|Publication number||US7488002 B2|
|Application number||US 10/740,751|
|Publication date||Feb 10, 2009|
|Filing date||Dec 22, 2003|
|Priority date||Jul 2, 1998|
|Also published as||US20020117845, US20050057036|
|Publication number||10740751, 740751, US 7488002 B2, US 7488002B2, US-B2-7488002, US7488002 B2, US7488002B2|
|Inventors||Benedikt H. Ahlers, Frank Kappe, Roland Gutmann, Ralf Paugstadt, Armim Franz-Burgholz|
|Original Assignee||Securency Pty Limited|
|Export Citation||BiBTeX, EndNote, RefMan|
|Patent Citations (61), Non-Patent Citations (8), Referenced by (5), Classifications (10), Legal Events (8)|
|External Links: USPTO, USPTO Assignment, Espacenet|
This application is a continuation of U.S. patent application Ser. No. 10/060,372 filed Feb. 1, 2002, which is now abandoned and which is a continuation of U.S. patent application Ser. No. 09/476,203 filed Jan. 3, 2000, which is now abandoned and which is a continuation of International Application No. PCT/DE98/01900, filed Jul. 2, 1998, which designated the United States and is now abandoned, and which is based on German Application No. DE 197 29 918.0, filed Jul. 4, 1997, the subject matter of all of which is incorporated herein in their entirety by reference. The benefit of the filing dates of these applications is claimed under 35 U.S.C. §§ 119, 120 and 365(c) as appropriate.
The present invention relates to a security and/or value document with security features and a verification element for verifying the security features.
Security and/or value documents, such as passports, banknotes, and the like, require security against forgery, preferably in a way that allows such documents to be easily inspected for authenticity without the use of external aids.
As a result, it is desirable to incorporate into these products features whereby their authenticity may be checked.
Preferably, these security features should be fixed in an inseparable manner to the product that is to be authorized and/or they should have features that are difficult to reproduce. The invention relates to the manufacture and application of security features for security documents and/or value documents.
Numerous security features are known in the art, such as fluorescent fibres or threads/planchettes/inks, microprints, moiré-generating structures, holograms and the like.
Frequently the security features implemented in products requiring protection consist of special inks having special spectral characteristics, magnetic properties or temperature-dependent behaviour (thermochromic inks). Also used are barcodes which use the difference in reflectivity of the surface. Grid structures or even foil antennae that utilize the resonant frequency of an oscillator circuit are also used.
AU 488 652 discloses security documents where the security features can be inspected by transillumination. Arranged between plastic layers is an optically varying security element viewable through a transparent window in the overlying cover layer. The particular disadvantage is that the applied security features can only be viewed by the naked eye under transillumination, and that the material properties of the document are greatly altered.
The incorporation of a single transparent window on banknotes is also known in the art in Australian banknotes.
DE 43 34 847 A1 describes a value document formed with a window-like cut-out. The window-like opening is in the base material and subsequently covered by a transparent cover film. The cover film in this part of the window can incorporate additional security features. The process of manufacturing the cut-out opening in the base material of the security or value document, to form a window, and then covering this window with a cover film that partly incorporates additional security, is technologically expensive and results in an increase in the thickness of the value document. The requirement that certain parts of the window must remain transparent so that the security features can be viewed by transillumination with the naked eye limits the possibilities of providing security features in a concealed form. Like known window threads used on banknotes, such elements per se, only serve as a security element but have no further function. These known windows may themselves also incorporate security features.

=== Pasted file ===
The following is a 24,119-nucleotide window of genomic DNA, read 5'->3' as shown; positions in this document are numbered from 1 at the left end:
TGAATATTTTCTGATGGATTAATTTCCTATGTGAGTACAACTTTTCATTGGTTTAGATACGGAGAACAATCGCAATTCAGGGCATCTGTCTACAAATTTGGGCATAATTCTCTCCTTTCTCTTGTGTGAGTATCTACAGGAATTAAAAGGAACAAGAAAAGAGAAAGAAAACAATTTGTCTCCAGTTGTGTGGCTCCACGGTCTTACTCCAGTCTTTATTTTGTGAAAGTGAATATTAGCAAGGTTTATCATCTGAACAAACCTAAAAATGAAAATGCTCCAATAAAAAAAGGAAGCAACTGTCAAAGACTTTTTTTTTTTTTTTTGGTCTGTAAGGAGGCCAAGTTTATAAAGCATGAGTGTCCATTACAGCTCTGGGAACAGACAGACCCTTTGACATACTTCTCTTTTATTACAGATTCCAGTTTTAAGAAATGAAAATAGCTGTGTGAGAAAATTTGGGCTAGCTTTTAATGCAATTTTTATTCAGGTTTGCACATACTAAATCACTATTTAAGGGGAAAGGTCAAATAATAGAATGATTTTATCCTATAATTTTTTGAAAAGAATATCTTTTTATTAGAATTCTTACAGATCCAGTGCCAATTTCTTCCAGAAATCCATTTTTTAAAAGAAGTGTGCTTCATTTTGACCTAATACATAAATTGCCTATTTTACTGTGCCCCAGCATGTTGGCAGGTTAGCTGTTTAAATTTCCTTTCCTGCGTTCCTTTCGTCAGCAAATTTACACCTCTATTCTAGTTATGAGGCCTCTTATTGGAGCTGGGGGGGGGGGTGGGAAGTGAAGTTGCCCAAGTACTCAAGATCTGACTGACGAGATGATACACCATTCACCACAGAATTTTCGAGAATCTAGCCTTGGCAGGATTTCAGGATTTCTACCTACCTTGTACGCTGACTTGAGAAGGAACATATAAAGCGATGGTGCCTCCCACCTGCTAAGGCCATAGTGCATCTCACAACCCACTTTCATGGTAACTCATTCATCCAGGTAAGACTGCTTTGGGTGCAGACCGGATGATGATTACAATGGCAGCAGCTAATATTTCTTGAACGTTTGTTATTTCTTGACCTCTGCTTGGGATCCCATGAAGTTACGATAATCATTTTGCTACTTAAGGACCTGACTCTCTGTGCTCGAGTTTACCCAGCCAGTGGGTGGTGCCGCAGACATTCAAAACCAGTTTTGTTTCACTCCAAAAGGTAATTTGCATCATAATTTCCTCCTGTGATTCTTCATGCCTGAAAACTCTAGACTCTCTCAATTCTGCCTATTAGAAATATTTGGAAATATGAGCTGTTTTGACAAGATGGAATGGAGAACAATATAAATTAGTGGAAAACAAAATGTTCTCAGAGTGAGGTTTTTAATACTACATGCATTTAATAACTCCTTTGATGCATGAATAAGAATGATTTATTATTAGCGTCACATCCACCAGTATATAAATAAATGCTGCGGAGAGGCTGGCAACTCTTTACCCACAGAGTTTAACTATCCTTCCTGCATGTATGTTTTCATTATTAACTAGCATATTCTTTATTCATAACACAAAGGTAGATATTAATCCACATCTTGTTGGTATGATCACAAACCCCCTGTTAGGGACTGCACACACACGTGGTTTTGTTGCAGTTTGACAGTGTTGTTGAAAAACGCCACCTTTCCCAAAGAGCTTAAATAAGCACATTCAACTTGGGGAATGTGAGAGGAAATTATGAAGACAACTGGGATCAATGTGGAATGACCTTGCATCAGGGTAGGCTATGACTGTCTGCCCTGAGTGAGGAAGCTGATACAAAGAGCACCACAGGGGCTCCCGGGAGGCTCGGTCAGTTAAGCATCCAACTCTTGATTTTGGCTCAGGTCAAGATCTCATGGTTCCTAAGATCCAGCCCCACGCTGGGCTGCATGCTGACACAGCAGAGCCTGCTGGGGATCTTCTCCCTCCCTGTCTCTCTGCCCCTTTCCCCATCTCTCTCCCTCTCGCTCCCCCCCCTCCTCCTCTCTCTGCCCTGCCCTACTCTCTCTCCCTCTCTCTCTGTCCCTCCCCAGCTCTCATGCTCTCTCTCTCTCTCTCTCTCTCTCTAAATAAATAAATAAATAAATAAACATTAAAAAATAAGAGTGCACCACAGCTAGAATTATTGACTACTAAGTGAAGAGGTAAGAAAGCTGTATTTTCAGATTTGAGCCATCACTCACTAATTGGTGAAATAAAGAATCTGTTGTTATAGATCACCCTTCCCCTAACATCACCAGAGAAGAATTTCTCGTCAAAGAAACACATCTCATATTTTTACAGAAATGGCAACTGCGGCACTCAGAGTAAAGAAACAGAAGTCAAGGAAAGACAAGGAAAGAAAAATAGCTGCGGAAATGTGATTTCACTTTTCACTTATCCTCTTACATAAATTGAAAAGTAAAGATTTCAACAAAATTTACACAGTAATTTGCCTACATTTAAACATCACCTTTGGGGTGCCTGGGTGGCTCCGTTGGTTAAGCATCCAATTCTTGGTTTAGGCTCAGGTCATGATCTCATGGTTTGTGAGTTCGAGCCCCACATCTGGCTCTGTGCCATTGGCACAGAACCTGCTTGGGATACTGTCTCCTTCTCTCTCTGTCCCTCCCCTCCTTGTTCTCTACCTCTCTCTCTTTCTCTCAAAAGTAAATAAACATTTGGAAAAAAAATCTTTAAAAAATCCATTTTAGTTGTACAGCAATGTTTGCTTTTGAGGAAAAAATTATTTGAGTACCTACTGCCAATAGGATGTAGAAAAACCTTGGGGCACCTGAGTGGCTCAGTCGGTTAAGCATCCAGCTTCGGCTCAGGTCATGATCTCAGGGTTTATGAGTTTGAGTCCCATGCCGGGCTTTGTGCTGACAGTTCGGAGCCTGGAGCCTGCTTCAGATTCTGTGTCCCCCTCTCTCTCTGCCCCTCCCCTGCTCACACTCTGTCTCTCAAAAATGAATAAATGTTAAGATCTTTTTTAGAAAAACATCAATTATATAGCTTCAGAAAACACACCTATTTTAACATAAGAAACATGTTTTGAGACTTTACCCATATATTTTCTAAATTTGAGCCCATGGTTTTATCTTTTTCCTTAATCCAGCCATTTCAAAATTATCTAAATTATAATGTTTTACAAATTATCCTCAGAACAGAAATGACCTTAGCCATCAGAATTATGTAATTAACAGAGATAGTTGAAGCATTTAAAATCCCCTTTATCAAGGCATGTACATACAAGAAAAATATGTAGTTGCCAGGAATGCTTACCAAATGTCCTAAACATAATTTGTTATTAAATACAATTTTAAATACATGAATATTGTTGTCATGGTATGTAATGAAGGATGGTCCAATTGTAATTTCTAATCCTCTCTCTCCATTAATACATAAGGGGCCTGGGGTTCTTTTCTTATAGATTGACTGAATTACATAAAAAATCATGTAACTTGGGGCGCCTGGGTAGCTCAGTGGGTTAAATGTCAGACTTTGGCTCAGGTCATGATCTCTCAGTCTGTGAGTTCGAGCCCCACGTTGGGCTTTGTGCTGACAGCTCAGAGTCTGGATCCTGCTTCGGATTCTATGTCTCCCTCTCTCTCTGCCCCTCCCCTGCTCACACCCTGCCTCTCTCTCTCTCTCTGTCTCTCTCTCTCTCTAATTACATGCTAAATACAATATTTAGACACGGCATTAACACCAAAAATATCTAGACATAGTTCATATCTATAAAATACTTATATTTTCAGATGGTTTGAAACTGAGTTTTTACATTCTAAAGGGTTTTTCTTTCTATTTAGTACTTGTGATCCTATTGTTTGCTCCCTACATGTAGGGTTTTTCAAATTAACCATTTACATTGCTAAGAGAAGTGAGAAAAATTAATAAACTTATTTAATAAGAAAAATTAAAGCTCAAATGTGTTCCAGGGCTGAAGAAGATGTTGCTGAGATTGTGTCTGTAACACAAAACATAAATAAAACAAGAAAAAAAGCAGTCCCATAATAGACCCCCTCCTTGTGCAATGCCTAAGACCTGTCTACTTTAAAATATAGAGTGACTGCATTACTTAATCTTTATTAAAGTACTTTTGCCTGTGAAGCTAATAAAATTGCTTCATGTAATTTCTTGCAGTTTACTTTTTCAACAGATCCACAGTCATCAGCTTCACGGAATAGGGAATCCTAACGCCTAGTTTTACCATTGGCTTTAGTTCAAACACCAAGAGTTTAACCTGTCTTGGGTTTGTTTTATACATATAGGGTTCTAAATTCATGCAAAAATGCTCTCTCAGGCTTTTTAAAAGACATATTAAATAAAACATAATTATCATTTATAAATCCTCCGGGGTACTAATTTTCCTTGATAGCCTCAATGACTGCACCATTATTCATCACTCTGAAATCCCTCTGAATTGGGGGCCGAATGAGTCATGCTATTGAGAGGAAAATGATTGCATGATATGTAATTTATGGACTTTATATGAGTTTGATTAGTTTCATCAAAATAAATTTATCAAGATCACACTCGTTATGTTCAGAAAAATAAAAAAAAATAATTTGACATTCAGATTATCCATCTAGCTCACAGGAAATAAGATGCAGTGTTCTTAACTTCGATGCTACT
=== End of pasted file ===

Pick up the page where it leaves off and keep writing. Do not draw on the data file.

Authenticity-checking of known security elements usually requires special equipment and methods, in particular: external testing devices such as magnifying glasses for checking microprinting, lenticular screens for checking hidden graphical elements, UV lamps to make fluorescent elements visible, or optical recognition of the respective security feature using a transillumination method.
DE 36 09 090 A1 describes a security or value document into which a security thread has been incorporated, which can be viewed visually without the use of technical aids. The security thread consists of a transparent material. Impressed into the upper surface is a screen of cylindrical lenses. Applied directly to the opposite side of the foil of the thread there is a printed image. The printed image is designed with consideration to the optical characteristics of the cylindrical lenses. By suitably designing the printed image accordingly, it is possible to incorporate information that only becomes visible from certain viewing angles.
A disadvantage here is that there is paper arranged directly beneath the thread resulting in the security feature only being viewable through reflection and not through transmission. The security lies solely in the threads which is a conventional security element.
The object of the present invention is to develop a generically compliant security document and/or value document, in which security against forgery is increased and the document can be inspected for authenticity more easily and without the use of external aids.
Accordingly, the present invention provides a security and/or value document, in particular a banknote, with security features and with a verification element for verifying the security feature, characterized in that at least one verification element and at least one security feature verifiable by means of said verification element are integrated in the document at different positions, and the verification element and the security feature are only superimposed when verification takes place.